As the automotive industry becomes more digitalized, the risk of cyber threats grows. In fact, cybercrime in the automotive industry has grown by more than 600% since 2016, affecting equipment manufacturers, fleets, telematics, after-market service providers, ride-sharing services, and more.1 The rise in criminal activity results in a disruption to business, stolen property, and ransom demands.
Just where do the vulnerabilities lie and what kinds of information could hackers potentially obtain? The answers might surprise you.
Intellectual Property Theft
From driverless cars, vehicle tracking and remotes shut-downs, the automotive industry is getting more sophisticated by the day. To a cybercriminal, gaining access to trade secrets is always a win and once a hacker gets ahold of sensitive company information, they have the ability to sell it on the dark web or hold it for ransom. The majority of the time access to a company’s most sensitive intel begins with a single phishing email. One wrong click and the hacker can download malicious software (malware) and penetrate your company network.
Consider the first publicly planned car hacking:
- In 2015, technology researchers Charlie Miller and Chris Valasek showed the automotive industry just how serious cybercrime could be when they hacked into a Jeep Cherokee through its internet-connected dashboard entertainment system. Like something out of a futuristic movie, the researchers were able to gain control of the car’s engine, brakes, and steering. As a result, Fiat Chrysler issued a safety recall of 1.4 million vehicles in the U.S. which carried the company’s uConnect system.2
Though it was purposely conducted by researchers, similar hacks have happened since then and with the help of stolen intellectual property, cybercrimes like these are much easier to conduct.
One primary phishing tactic is gaining access to an employee’s credentials in order to access customer information and company functionalities.
- In 2010, a disgruntled employee hacked into the database of his former Texas Auto Center employer and disabled more than 100 cars in the Austin area.3 The company used equipment known as Webtech Plus that lets car dealers install a small piece of technology under the dashboard that allows the dealer to disable a car’s ignition or trigger the horn to sound if payments are not made.
- The personal data of 110,000 CityBee car-sharing customers was stolen and then uploaded to cyber-hacking The data included users' names, personal identification numbers, telephone numbers, e-mail and home addresses, driver's license numbers, and encrypted passwords.4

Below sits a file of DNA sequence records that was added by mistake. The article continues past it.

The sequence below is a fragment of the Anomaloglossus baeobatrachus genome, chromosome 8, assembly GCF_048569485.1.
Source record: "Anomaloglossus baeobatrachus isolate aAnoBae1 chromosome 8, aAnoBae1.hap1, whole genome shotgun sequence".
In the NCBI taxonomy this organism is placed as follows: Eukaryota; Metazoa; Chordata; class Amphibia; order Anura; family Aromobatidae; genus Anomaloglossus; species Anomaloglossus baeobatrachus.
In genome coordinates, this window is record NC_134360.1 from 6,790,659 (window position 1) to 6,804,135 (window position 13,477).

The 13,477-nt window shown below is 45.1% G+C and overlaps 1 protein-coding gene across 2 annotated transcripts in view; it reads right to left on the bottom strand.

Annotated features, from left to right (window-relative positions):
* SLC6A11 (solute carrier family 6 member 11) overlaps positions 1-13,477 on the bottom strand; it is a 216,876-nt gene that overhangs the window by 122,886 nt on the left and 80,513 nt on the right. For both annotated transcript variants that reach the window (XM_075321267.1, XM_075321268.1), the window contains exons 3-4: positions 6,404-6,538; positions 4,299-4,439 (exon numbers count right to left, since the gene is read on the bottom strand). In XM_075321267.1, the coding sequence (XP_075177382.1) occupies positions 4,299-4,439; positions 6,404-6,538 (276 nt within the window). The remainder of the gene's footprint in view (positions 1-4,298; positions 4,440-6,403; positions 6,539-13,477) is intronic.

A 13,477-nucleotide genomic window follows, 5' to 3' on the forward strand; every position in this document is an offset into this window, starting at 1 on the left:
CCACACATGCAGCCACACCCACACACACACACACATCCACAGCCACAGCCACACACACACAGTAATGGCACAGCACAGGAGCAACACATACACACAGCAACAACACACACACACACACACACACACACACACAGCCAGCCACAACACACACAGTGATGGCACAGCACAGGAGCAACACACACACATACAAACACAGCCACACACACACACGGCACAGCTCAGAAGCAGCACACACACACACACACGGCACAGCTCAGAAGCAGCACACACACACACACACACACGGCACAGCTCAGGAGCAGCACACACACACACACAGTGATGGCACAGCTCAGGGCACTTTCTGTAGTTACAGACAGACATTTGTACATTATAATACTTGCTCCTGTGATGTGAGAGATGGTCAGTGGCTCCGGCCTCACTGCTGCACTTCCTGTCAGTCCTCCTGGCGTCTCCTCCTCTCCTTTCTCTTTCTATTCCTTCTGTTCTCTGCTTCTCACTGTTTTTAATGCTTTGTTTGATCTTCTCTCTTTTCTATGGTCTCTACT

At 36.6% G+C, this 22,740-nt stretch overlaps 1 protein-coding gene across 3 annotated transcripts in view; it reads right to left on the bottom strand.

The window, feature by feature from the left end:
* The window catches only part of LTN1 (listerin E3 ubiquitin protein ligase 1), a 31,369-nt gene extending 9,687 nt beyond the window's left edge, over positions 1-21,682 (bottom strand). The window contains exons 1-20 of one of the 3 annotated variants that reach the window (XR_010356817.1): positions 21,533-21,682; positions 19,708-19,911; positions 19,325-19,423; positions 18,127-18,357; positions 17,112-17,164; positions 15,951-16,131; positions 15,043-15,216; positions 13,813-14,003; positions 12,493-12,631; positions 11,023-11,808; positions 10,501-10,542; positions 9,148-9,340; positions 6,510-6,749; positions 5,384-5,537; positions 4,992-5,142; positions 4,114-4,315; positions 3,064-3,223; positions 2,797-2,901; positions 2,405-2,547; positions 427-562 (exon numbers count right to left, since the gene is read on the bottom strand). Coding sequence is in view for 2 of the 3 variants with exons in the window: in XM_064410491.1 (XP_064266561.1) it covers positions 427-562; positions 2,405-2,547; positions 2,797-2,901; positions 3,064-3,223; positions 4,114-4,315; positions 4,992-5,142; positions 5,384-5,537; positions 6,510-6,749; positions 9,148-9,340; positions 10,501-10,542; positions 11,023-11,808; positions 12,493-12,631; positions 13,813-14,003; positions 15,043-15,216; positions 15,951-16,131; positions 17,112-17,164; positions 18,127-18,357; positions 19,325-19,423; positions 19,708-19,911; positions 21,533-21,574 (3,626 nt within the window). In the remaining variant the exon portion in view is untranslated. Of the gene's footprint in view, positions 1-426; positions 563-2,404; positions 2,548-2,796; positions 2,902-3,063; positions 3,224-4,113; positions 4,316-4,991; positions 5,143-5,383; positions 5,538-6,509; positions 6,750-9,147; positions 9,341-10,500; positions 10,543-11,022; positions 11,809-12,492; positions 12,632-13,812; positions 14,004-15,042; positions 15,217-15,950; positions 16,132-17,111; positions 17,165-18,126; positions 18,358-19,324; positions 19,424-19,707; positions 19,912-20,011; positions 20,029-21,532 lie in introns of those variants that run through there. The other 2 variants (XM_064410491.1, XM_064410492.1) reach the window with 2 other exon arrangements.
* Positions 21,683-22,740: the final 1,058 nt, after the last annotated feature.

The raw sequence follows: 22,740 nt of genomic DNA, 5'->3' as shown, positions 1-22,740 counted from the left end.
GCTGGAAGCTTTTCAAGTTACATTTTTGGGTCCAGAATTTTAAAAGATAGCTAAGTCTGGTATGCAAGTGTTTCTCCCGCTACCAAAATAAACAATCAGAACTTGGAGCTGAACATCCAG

- Driverless cars also present an enormous potential for a data breach because they rely on vast amounts of user data in order to operate.
- In 2019, Braman Motors, a Florida car dealership experienced a ransomware attack in which access to all of their essential files and databases were locked. The cybercriminals demanded 65 Bitcoins or about $600,000 in ransom.5
Stronger Automotive Cybersecurity Begins With Fighting Phishing
From an industry standpoint, SAE J3061™: Cybersecurity Guidebook for Cyber-Physical Vehicle Systems laid the groundwork for cybersecurity standards in 2016, providing guidance and best practices. More recently, cybersecurity certification has become mandatory in many European countries.6
Of course, the most important cybersecurity measures rest in the arms of those who could become victims. Organizations throughout the automotive industry are at great risk of cyberattacks on a regular basis, and yet many go unprotected. According to one study, nearly 30 percent of companies in the automotive segment lack a cybersecurity team to help combat pending threats.7 Clearly, it’s time for companies in the automotive industry to change their approach to cybersecurity and take the actions necessary to protect themselves.
The best way to fight cybercrime is to combat email phishing – especially considering successful cyberattacks start with phishing emails 91% of the time.8 Thankfully, innovative and effective solutions exist. One that stops email phishing threats before they can destroy companies.
INKY provides the most comprehensive email phishing protection available – capable of stopping malware, ransomware, and more. How? INKY scans every sent and delivered email automatically and flags malicious emails, protecting you from even the most complex threats. INKY’s intelligent machine learning algorithms identify abnormalities in emails, even if the threat has never been seen before. INKY’s Banner warns employees of threats while protecting and training them at the same time.
Installation is simple too. INKY is compatible with just about every email platform and our installation team has most customers are up and running in under an hour – even with remote employees. Schedule a demo or inquire today.
INKY® is the most effective hero in the war against phishing. An award-winning cloud-based email security solution, INKY® prevents the most complex phishing threats from disrupting or even immobilizing your company’s day-to-day business operations. Using computer vision, artificial intelligence, and machine learning, INKY® is the smartest investment you can make in the security of your organization. INKY® is a proud winner of the NYCx Cybersecurity Moonshot Challenge and a finalist in the 2020 RSAC Innovation Sandbox Competition. Learn more about INKY® or request an online demonstration today.